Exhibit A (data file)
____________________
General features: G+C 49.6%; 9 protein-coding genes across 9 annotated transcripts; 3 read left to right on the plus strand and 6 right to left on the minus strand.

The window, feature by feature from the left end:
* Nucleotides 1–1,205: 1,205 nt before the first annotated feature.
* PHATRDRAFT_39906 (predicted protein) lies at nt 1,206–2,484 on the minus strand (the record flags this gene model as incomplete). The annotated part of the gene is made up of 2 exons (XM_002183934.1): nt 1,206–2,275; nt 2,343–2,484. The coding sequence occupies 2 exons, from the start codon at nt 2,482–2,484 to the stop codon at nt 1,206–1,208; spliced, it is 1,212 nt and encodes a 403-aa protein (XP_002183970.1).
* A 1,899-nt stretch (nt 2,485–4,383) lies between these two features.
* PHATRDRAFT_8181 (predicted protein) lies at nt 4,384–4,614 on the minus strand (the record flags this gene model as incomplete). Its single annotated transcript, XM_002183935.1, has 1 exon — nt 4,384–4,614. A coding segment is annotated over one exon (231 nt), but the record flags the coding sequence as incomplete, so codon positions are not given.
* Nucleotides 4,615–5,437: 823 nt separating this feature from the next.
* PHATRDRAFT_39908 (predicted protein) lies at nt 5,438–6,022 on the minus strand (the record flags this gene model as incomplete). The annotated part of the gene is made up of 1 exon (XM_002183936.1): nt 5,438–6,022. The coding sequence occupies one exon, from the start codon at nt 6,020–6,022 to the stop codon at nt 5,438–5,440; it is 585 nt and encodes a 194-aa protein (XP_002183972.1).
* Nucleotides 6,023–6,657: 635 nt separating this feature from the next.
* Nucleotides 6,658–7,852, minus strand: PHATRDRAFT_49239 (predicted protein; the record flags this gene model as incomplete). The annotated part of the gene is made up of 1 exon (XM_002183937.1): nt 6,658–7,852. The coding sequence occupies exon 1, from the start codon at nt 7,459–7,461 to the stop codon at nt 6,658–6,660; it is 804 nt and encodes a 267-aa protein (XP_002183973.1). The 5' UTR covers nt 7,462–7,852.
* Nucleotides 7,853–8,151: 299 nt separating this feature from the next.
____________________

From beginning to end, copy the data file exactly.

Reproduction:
General features: G+C 49.6%; 9 protein-coding genes across 9 annotated transcripts; 3 read left to right on the plus strand and 6 right to left on the minus strand.

The window, feature by feature from the left end:
* Nucleotides 1–1,205: 1,205 nt before the first annotated feature.
* PHATRDRAFT_39906 (predicted protein) lies at nt 1,206–2,484 on the minus strand (the record flags this gene model as incomplete). The annotated part of the gene is made up of 2 exons (XM_002183934.1): nt 1,206–2,275; nt 2,343–2,484. The coding sequence occupies 2 exons, from the start codon at nt 2,482–2,484 to the stop codon at nt 1,206–1,208; spliced, it is 1,212 nt and encodes a 403-aa protein (XP_002183970.1).
* A 1,899-nt stretch (nt 2,485–4,383) lies between these two features.
* PHATRDRAFT_8181 (predicted protein) lies at nt 4,384–4,614 on the minus strand (the record flags this gene model as incomplete). Its single annotated transcript, XM_002183935.1, has 1 exon — nt 4,384–4,614. A coding segment is annotated over one exon (231 nt), but the record flags the coding sequence as incomplete, so codon positions are not given.
* Nucleotides 4,615–5,437: 823 nt separating this feature from the next.
* PHATRDRAFT_39908 (predicted protein) lies at nt 5,438–6,022 on the minus strand (the record flags this gene model as incomplete). The annotated part of the gene is made up of 1 exon (XM_002183936.1): nt 5,438–6,022. The coding sequence occupies one exon, from the start codon at nt 6,020–6,022 to the stop codon at nt 5,438–5,440; it is 585 nt and encodes a 194-aa protein (XP_002183972.1).
* Nucleotides 6,023–6,657: 635 nt separating this feature from the next.
* Nucleotides 6,658–7,852, minus strand: PHATRDRAFT_49239 (predicted protein; the record flags this gene model as incomplete). The annotated part of the gene is made up of 1 exon (XM_002183937.1): nt 6,658–7,852. The coding sequence occupies exon 1, from the start codon at nt 7,459–7,461 to the stop codon at nt 6,658–6,660; it is 804 nt and encodes a 267-aa protein (XP_002183973.1). The 5' UTR covers nt 7,462–7,852.
* Nucleotides 7,853–8,151: 299 nt separating this feature from the next.